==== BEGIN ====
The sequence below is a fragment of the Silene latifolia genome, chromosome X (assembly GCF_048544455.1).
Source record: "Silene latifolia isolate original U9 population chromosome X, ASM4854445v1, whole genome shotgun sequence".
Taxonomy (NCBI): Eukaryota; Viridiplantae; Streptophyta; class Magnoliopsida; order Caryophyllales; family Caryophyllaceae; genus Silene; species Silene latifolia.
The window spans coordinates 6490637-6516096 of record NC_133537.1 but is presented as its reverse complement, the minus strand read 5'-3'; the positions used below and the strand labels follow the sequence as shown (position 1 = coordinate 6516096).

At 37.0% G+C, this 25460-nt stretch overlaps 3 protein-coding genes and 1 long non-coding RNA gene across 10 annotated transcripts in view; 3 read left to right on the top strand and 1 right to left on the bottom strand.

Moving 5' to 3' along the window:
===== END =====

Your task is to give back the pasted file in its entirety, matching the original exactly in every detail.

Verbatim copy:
The sequence below is a fragment of the Silene latifolia genome, chromosome X (assembly GCF_048544455.1).
Source record: "Silene latifolia isolate original U9 population chromosome X, ASM4854445v1, whole genome shotgun sequence".
Taxonomy (NCBI): Eukaryota; Viridiplantae; Streptophyta; class Magnoliopsida; order Caryophyllales; family Caryophyllaceae; genus Silene; species Silene latifolia.
The window spans coordinates 6490637-6516096 of record NC_133537.1 but is presented as its reverse complement, the minus strand read 5'-3'; the positions used below and the strand labels follow the sequence as shown (position 1 = coordinate 6516096).

At 37.0% G+C, this 25460-nt stretch overlaps 3 protein-coding genes and 1 long non-coding RNA gene across 10 annotated transcripts in view; 3 read left to right on the top strand and 1 right to left on the bottom strand.

Moving 5' to 3' along the window: